12. It is far easier to put tin into a mine, then to get tin out of a mine; and its is more likely that you will lose £100 then gain £10.

13. To detremine the number of shares you will take in a very promising mine, first consult your wife, then count your children, and lastly, calculate your household expenses.

14. It is just possible that the sample ores you see in London, or some other city, have come from any mine except the one projected or offered to your consideration. Some samples have been known to serve for several mines.

15. As to foreign concerns, beware of wonderful reports and astonishing specimens. Not log since, some rich masses of copper were exhibited in London, and a company projected. A keen agent being sent out to report, found no such wonderful masses of copper, and hinted that more specimens had been brought to the spot by the hand of man than the hand of nature,

16. Before you invest, do not look over a list of mines whose returns have been extraordinary; but reckon up the failures. Be sure to be particular about these, as they will most concern you.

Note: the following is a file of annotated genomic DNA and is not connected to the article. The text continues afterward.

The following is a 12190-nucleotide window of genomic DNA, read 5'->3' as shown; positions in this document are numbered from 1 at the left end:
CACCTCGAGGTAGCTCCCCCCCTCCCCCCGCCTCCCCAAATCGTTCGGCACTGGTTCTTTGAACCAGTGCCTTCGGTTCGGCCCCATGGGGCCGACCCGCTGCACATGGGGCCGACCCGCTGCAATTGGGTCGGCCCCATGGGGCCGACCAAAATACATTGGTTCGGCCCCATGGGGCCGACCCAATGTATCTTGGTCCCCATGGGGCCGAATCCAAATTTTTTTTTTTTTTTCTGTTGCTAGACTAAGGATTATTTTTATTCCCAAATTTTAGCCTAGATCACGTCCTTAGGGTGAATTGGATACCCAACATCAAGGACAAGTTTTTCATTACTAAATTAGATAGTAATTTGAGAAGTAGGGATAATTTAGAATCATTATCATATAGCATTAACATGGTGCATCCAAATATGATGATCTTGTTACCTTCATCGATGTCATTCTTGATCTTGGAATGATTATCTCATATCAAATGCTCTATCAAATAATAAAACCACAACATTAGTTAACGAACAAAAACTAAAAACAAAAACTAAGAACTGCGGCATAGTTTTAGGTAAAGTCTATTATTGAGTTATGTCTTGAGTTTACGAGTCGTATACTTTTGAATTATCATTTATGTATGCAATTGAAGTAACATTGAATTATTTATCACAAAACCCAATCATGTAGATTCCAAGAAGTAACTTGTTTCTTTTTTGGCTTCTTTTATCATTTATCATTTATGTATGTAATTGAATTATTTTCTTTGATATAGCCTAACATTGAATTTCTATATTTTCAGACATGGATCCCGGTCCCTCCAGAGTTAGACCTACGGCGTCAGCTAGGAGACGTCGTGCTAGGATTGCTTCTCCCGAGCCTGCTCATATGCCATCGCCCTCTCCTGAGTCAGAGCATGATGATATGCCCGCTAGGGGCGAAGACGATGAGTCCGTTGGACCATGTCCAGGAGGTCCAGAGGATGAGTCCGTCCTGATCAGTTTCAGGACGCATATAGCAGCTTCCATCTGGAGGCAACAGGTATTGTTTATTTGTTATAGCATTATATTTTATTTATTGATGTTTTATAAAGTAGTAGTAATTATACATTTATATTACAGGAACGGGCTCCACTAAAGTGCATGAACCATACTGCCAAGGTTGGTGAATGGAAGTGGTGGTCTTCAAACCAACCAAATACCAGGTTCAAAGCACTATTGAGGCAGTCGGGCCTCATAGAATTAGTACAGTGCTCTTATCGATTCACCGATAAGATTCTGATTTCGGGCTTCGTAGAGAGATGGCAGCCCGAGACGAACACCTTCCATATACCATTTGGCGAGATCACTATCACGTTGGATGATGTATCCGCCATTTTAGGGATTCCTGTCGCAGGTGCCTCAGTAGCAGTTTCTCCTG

17. When you have invested, make your mind to loose; and then any gains will be clear gains, and pleasant disappointments.

18. Send the author a ten-pound note for his advice-good in either way.

From Cornwall its mines and Miners, 1857, J.R. Leifchild.

History and Progress of Mining in the Liskeard and Caradon District, 1863, By William Webb, Edward Geach and John Manley.

image

Copies are available in the Liskeard Area from the Bookshop, on the Parade.

Advertisements
Tagged , , , , , ,

How much did the Caradon Mines produce in 1863?

image

This is the final post of the series explaining some of the facts behind Brenton Symons’ Map of the Liskeard Mining district (1863). In this post it table and charts showing the production and sale of ore.

In 1863 a total of 29,844 tons of ore was produced within the area, over 90% of which was copper. Such large figures are hard to visualise, it would have taken just under 5,000 of the Liskeard and Caradon Railway wagons to transport the ore. The equivalent of over 13 wagons a day would have to have left the district by rail or packhorse. Over the year, about two hundred vessels would have needed to call at the ports of Looe or St. Germans to ship the ore to the smelters.